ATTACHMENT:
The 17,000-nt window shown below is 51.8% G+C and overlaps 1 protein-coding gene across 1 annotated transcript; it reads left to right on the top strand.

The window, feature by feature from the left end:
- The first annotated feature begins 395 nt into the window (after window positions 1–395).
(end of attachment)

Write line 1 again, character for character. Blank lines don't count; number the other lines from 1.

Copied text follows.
The 17,000-nt window shown below is 51.8% G+C and overlaps 1 protein-coding gene across 1 annotated transcript; it reads left to right on the top strand.